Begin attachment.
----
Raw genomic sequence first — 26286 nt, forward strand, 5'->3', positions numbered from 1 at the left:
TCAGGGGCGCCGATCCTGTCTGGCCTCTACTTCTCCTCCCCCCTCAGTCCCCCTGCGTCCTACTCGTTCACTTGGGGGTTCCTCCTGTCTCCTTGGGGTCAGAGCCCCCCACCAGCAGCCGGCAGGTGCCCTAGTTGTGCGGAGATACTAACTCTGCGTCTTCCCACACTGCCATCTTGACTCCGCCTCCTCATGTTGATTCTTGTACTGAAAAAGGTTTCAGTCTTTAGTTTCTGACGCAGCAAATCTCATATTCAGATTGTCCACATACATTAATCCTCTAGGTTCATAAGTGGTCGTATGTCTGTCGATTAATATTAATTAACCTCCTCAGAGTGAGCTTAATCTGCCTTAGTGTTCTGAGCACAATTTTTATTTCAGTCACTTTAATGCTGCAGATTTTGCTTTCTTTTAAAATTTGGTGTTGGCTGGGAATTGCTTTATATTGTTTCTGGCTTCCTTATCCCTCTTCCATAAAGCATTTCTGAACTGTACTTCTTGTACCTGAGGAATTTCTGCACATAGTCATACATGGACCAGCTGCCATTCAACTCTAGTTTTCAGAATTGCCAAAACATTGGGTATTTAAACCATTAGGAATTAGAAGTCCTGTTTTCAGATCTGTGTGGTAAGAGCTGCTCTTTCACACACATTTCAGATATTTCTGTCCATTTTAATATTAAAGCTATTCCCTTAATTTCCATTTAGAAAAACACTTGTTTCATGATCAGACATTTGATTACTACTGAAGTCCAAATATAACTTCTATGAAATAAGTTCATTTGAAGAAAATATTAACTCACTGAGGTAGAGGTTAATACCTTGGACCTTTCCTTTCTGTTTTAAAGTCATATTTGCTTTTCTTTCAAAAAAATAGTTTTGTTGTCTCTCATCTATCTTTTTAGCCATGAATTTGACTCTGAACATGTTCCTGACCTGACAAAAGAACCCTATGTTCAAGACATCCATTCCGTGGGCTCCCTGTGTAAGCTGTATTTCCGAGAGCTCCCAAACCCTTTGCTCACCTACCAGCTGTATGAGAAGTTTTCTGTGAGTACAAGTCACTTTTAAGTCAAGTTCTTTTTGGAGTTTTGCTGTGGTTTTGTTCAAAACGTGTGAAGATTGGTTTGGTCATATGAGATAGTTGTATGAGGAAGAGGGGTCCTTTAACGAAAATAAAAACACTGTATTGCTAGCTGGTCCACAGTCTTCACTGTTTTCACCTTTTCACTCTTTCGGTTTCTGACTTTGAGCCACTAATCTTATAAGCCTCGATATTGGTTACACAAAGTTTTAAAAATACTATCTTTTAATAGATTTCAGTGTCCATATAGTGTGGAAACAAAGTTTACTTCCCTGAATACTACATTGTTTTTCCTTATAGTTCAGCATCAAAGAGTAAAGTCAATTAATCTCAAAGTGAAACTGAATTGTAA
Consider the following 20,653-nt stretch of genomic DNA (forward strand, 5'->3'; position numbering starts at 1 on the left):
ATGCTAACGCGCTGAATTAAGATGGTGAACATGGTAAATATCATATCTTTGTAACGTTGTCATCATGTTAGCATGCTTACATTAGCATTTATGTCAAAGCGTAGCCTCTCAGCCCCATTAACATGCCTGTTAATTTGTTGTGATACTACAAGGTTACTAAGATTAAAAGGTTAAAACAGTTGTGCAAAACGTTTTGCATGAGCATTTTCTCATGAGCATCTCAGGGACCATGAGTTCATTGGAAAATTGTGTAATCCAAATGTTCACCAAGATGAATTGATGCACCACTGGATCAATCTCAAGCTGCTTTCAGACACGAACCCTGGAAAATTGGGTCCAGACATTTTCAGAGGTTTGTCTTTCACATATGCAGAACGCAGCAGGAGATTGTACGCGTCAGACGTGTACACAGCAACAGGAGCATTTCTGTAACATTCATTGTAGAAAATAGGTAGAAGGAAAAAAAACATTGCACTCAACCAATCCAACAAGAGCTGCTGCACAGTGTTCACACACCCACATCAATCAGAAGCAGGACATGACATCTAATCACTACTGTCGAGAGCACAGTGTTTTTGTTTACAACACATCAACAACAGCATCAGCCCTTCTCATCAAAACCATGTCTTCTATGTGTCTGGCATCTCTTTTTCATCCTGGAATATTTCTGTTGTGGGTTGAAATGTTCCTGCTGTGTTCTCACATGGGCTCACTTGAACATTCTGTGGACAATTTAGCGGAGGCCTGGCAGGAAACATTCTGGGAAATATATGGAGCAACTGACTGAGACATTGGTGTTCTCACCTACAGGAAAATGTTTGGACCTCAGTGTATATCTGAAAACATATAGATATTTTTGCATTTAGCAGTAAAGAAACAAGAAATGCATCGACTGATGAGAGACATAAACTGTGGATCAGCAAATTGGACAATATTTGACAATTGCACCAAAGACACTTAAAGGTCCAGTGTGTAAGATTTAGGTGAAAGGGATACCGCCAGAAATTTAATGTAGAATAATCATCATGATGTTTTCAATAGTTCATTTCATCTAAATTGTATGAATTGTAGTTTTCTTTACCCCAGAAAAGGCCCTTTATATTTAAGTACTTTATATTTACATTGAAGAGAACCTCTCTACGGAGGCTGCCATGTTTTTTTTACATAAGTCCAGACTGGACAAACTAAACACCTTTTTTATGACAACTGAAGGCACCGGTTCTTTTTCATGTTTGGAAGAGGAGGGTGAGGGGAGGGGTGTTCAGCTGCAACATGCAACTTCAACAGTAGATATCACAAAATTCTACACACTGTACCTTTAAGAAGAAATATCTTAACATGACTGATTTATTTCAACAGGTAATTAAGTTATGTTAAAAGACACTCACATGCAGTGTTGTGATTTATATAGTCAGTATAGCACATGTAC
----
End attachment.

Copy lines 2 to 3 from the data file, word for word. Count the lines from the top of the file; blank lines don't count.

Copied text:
TCAGGGGCGCCGATCCTGTCTGGCCTCTACTTCTCCTCCCCCCTCAGTCCCCCTGCGTCCTACTCGTTCACTTGGGGGTTCCTCCTGTCTCCTTGGGGTCAGAGCCCCCCACCAGCAGCCGGCAGGTGCCCTAGTTGTGCGGAGATACTAACTCTGCGTCTTCCCACACTGCCATCTTGACTCCGCCTCCTCATGTTGATTCTTGTACTGAAAAAGGTTTCAGTCTTTAGTTTCTGACGCAGCAAATCTCATATTCAGATTGTCCACATACATTAATCCTCTAGGTTCATAAGTGGTCGTATGTCTGTCGATTAATATTAATTAACCTCCTCAGAGTGAGCTTAATCTGCCTTAGTGTTCTGAGCACAATTTTTATTTCAGTCACTTTAATGCTGCAGATTTTGCTTTCTTTTAAAATTTGGTGTTGGCTGGGAATTGCTTTATATTGTTTCTGGCTTCCTTATCCCTCTTCCATAAAGCATTTCTGAACTGTACTTCTTGTACCTGAGGAATTTCTGCACATAGTCATACATGGACCAGCTGCCATTCAACTCTAGTTTTCAGAATTGCCAAAACATTGGGTATTTAAACCATTAGGAATTAGAAGTCCTGTTTTCAGATCTGTGTGGTAAGAGCTGCTCTTTCACACACATTTCAGATATTTCTGTCCATTTTAATATTAAAGCTATTCCCTTAATTTCCATTTAGAAAAACACTTGTTTCATGATCAGACATTTGATTACTACTGAAGTCCAAATATAACTTCTATGAAATAAGTTCATTTGAAGAAAATATTAACTCACTGAGGTAGAGGTTAATACCTTGGACCTTTCCTTTCTGTTTTAAAGTCATATTTGCTTTTCTTTCAAAAAAATAGTTTTGTTGTCTCTCATCTATCTTTTTAGCCATGAATTTGACTCTGAACATGTTCCTGACCTGACAAAAGAACCCTATGTTCAAGACATCCATTCCGTGGGCTCCCTGTGTAAGCTGTATTTCCGAGAGCTCCCAAACCCTTTGCTCACCTACCAGCTGTATGAGAAGTTTTCTGTGAGTACAAGTCACTTTTAAGTCAAGTTCTTTTTGGAGTTTTGCTGTGGTTTTGTTCAAAACGTGTGAAGATTGGTTTGGTCATATGAGATAGTTGTATGAGGAAGAGGGGTCCTTTAACGAAAATAAAAACACTGTATTGCTAGCTGGTCCACAGTCTTCACTGTTTTCACCTTTTCACTCTTTCGGTTTCTGACTTTGAGCCACTAATCTTATAAGCCTCGATATTGGTTACACAAAGTTTTAAAAATACTATCTTTTAATAGATTTCAGTGTCCATATAGTGTGGAAACAAAGTTTACTTCCCTGAATACTACATTGTTTTTCCTTATAGTTCAGCATCAAAGAGTAAAGTCAATTAATCTCAAAGTGAAACTGAATTGTAA
Consider the following 20,653-nt stretch of genomic DNA (forward strand, 5'->3'; position numbering starts at 1 on the left):